Did you follow him once he got here?

“Yeah, I’ve been following. I’ve been following the Browns since he came up here. I was following the Seahawks when my old offensive lineman went out. And then I follow the Cowboys with Dak Prescott, of course, then another linebacker, so, yeah I follow back that far.”


Was it a surprise that you fell to the 6th round?

“Surprise, I mean, it is what it is at this point. I mean, I’d just be grateful for the opportunity. I was surprised. I definitely was emotional, just seeing my mom and grandmother when they heard my name get called, and they just started busting out in tears. They really made me break down. Plan was never to cry, but, you know, a man [can] cry.”


The fact that you fell in the 6th, did that give you a little more edge with the people that passed up on you?

“I mean, I was gonna have an edge regardless. That’s just me. My work is going to have to speak for itself. I always play with the edge, just trying to get paid.”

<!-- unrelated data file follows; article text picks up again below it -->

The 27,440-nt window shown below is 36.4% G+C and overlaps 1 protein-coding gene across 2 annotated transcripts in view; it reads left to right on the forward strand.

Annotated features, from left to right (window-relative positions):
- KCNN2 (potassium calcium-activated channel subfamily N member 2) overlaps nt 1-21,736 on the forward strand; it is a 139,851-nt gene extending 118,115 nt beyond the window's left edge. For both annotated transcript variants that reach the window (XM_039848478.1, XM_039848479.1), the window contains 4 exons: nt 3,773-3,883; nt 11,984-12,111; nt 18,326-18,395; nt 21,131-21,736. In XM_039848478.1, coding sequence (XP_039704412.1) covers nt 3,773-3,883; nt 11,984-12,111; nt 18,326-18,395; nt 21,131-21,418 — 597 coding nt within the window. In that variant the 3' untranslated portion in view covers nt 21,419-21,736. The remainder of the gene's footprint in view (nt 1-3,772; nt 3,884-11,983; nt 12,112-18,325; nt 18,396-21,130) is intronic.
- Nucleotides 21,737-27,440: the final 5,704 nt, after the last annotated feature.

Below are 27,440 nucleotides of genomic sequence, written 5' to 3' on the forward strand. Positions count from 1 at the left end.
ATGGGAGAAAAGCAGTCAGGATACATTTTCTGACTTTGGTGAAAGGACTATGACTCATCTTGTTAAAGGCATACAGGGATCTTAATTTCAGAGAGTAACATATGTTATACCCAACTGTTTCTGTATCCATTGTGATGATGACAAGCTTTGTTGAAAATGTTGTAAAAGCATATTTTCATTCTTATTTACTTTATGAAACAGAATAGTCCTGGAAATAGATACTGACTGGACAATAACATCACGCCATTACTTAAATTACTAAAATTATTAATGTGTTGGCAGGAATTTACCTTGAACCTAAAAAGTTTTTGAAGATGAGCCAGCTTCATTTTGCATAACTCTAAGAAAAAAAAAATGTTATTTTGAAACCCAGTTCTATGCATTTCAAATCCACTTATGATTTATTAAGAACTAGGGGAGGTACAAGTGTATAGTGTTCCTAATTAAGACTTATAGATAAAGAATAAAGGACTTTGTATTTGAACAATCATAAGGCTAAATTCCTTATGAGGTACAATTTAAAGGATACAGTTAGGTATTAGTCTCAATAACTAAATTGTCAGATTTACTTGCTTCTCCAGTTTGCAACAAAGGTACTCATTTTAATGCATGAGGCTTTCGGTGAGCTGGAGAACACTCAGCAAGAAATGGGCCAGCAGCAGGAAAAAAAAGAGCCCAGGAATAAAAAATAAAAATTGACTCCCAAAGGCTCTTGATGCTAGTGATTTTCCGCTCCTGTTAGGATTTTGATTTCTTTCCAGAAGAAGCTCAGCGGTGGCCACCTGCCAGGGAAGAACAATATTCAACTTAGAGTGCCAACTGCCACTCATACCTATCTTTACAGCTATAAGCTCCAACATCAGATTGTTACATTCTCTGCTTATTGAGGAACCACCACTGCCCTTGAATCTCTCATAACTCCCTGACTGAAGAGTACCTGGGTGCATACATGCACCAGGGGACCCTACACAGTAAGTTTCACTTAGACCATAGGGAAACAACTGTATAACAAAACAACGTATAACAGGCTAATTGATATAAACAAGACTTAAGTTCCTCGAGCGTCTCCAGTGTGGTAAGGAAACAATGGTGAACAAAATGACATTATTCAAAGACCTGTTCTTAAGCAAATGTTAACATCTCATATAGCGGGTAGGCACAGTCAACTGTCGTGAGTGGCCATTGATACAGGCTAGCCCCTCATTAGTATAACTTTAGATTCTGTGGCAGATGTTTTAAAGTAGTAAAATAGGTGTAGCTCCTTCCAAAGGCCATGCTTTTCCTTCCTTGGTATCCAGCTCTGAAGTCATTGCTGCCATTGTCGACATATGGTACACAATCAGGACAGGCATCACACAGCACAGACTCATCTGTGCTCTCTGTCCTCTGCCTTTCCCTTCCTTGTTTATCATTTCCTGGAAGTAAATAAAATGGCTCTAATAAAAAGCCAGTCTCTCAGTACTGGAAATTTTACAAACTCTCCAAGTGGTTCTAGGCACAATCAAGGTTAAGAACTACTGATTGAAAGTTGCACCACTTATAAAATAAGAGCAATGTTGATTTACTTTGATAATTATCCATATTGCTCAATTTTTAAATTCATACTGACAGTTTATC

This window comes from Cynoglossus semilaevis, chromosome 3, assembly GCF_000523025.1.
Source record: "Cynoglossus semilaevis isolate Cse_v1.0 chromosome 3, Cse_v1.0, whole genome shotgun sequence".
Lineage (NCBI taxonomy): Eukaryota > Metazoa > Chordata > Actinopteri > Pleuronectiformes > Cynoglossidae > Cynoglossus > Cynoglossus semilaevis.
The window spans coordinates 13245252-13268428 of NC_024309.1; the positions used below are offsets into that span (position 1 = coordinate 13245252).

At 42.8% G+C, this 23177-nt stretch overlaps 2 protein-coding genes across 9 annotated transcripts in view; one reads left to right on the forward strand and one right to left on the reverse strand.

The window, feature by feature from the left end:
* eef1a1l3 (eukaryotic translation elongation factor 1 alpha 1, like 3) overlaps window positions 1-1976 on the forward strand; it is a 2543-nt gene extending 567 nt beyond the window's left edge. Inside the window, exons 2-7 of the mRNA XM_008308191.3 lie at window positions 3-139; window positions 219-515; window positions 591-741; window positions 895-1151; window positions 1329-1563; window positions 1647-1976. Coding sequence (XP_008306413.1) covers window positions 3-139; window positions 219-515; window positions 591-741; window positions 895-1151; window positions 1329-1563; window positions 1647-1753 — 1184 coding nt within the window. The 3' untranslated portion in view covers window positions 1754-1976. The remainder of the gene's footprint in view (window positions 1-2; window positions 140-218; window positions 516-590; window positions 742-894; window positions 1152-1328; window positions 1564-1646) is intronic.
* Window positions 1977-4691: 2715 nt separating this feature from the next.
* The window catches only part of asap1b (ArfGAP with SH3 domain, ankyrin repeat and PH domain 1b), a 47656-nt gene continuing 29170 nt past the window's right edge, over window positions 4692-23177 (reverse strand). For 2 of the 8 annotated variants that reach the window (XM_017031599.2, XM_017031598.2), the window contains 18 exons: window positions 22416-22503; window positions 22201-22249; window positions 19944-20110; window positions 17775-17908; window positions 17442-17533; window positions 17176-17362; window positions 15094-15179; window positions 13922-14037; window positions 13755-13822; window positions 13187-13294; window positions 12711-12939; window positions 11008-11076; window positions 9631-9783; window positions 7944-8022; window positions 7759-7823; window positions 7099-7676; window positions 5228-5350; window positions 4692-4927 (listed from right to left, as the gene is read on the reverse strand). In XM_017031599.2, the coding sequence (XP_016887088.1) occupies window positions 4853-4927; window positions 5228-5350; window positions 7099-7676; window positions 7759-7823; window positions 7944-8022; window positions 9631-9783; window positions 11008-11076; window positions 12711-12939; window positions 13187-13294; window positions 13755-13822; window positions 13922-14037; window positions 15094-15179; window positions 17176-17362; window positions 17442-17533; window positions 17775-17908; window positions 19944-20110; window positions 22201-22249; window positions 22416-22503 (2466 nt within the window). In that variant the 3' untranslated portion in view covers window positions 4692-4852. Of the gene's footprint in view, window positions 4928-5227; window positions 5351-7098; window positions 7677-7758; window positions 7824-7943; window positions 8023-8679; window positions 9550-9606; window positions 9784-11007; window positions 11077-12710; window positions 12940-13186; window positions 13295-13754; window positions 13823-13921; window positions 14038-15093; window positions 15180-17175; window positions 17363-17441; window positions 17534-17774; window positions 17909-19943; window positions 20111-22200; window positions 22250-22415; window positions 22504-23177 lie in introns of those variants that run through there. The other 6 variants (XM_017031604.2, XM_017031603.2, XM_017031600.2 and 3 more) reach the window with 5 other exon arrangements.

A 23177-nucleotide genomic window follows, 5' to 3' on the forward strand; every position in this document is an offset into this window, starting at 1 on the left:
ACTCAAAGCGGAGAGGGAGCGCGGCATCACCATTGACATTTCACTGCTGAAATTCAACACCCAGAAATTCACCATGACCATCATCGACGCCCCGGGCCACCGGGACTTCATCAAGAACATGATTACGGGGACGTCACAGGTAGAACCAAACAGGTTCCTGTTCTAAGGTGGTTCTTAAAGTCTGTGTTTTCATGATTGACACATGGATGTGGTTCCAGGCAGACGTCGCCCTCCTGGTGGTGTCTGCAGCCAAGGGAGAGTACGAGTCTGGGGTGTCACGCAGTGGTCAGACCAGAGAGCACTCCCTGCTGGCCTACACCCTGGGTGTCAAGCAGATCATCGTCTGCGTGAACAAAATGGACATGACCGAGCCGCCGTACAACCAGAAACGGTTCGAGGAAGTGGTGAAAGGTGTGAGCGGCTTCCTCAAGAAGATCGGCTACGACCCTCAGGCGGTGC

You talk about your physicality, and the Browns mentioned the rare size that you have. Do you feel like you’re different than a lot of linebackers in today’s NFL just because you are 235?

“Yeah. Me personally, just because there aren’t too many linebackers that can blitz, cover, and stop the run. Personally, I think I got all three of them phases.”


Do you think the fact that you were older and that you played six years was part of the reason why maybe some teams stayed away from you?

“I don’t know too much about that.”


What are the emotions of you sitting there and names keep getting called, they’re not your name. Is it anxiety or how would you describe that?

“I was laid back, just chilling, spending time with the family. Having the family all around, just spending time with them, and just seeing them be happy for me in the moment. Then when my name got called, seeing all their smiles on their faces. Really wasn’t too much to it.”


Can you describe your hometown, how small it is?

“It’s one caution light. I don’t even think it works.”